Talkin’ Color

What makes you legitimate,
white girl, to think you can
talk color?

I do not know
I have no answer, but…

I was seven in Sun Valley,
Idaho when I saw
the chocolate tanned lady, a movie star
so beautiful in the summer sun,
my voice pointing Look! Look! At her perfect tan!
And I was Hush, Hushed and they would
not answer my repeated whys,
the gaps in explanations turning round and
round in my mind 

In the shadow of the Cascades, after the war,
the japs came in rusty pick-ups working to
prune the trees, cut the grass, and weed
zen perfect gardens for cheap—their farms
gone, and I was told my grandfather
had tried to save a family he knew
from a wartime mob
and from deportation
to Minidoka, near Pocatello,
(and think how we name those white
but not white places) but that story came later,
after fear abated … 

My Japanese lover was never
a “jap.”

I remember returning to family
friends and discovering
the anti-semitism
that had been hushed in my presence
before I knew about restrictive covenants
and our country club intolerance
but after the shock of pictures
of skeletons
draped over each other and out the
doors of freight cars
polluting my childhood
love of trains
the rhythm
of the house shaking
as the six am freight
passed on the tracks,
an alarm clock signaling
time to shovel sawdust
into the furnace
in my grandmother’s
Salem bungalow 

We were lost in Spanish Harlem,
my father’s face tight and his hands clenching
mine for the three blocks to the subway;
I overheard my mother and father whispering
they are moving west
speaking of people like locusts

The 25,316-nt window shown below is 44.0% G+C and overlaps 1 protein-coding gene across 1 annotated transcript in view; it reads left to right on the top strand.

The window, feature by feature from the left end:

my tongue could never
wrap around those melodic r’s
like my sister
who speaks Spanish like
it is her first love

And I recall the strange
and cryptic instructions
of my mother’s words
echoing out of wartime Louisiana,
from a time of formal introductions,
plantations, bayous, and Morgan City
shipyards, “you will not,” she said,
“question the order of things
and you will not wear
the color red it is the color
of color …” 
Mother, the color of color
is what I wear; without red
there is no luck in a new
year, rainbows thin
to yellow and blue, and
light lacks dimension…
the color of color is bright scarves
and scars and luscious
fruit and southwest sunsets
lingering over canyons,
mountains of iron and rust
impressed into the land into
the blood red rock so
the sky and the earth remember

I knew a knot of white thugs
along a southern bayou
threatening a salt and pepper couple
in front of a witnessing crowd
I saw the knot unraveled
by the white woman
with a word, cracker,
to the ringleader, and
he blushed, surprising her,
surprising him,
his embarrassment
dispersing the others, was this
an articulate class trump,
using gender? 

I have no answer,
I cannot speak of color, but…
I listen for the pronouns
for we and they
and them and us 

I wear red for luck 

—Martha Kaplan, Madison, WI